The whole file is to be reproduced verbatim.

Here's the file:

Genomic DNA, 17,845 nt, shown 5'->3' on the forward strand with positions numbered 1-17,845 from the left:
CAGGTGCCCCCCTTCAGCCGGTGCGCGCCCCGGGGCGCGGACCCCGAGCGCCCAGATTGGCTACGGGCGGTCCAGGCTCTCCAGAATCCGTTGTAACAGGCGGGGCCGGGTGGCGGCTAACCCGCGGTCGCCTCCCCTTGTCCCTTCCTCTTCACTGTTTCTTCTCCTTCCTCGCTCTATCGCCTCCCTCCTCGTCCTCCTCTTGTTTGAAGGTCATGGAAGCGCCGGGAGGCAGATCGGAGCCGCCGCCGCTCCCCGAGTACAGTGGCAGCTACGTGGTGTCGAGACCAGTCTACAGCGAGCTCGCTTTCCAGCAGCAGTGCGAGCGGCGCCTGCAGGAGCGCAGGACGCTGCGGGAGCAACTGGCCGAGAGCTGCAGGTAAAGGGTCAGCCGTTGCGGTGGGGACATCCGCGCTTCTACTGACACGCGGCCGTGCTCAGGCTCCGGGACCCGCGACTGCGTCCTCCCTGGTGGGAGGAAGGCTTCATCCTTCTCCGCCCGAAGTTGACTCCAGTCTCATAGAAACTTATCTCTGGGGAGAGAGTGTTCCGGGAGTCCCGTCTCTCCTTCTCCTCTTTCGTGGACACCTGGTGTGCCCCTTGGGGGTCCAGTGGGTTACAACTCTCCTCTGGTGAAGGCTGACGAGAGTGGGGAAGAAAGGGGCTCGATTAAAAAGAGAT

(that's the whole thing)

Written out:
Genomic DNA, 17,845 nt, shown 5'->3' on the forward strand with positions numbered 1-17,845 from the left:
CAGGTGCCCCCCTTCAGCCGGTGCGCGCCCCGGGGCGCGGACCCCGAGCGCCCAGATTGGCTACGGGCGGTCCAGGCTCTCCAGAATCCGTTGTAACAGGCGGGGCCGGGTGGCGGCTAACCCGCGGTCGCCTCCCCTTGTCCCTTCCTCTTCACTGTTTCTTCTCCTTCCTCGCTCTATCGCCTCCCTCCTCGTCCTCCTCTTGTTTGAAGGTCATGGAAGCGCCGGGAGGCAGATCGGAGCCGCCGCCGCTCCCCGAGTACAGTGGCAGCTACGTGGTGTCGAGACCAGTCTACAGCGAGCTCGCTTTCCAGCAGCAGTGCGAGCGGCGCCTGCAGGAGCGCAGGACGCTGCGGGAGCAACTGGCCGAGAGCTGCAGGTAAAGGGTCAGCCGTTGCGGTGGGGACATCCGCGCTTCTACTGACACGCGGCCGTGCTCAGGCTCCGGGACCCGCGACTGCGTCCTCCCTGGTGGGAGGAAGGCTTCATCCTTCTCCGCCCGAAGTTGACTCCAGTCTCATAGAAACTTATCTCTGGGGAGAGAGTGTTCCGGGAGTCCCGTCTCTCCTTCTCCTCTTTCGTGGACACCTGGTGTGCCCCTTGGGGGTCCAGTGGGTTACAACTCTCCTCTGGTGAAGGCTGACGAGAGTGGGGAAGAAAGGGGCTCGATTAAAAAGAGAT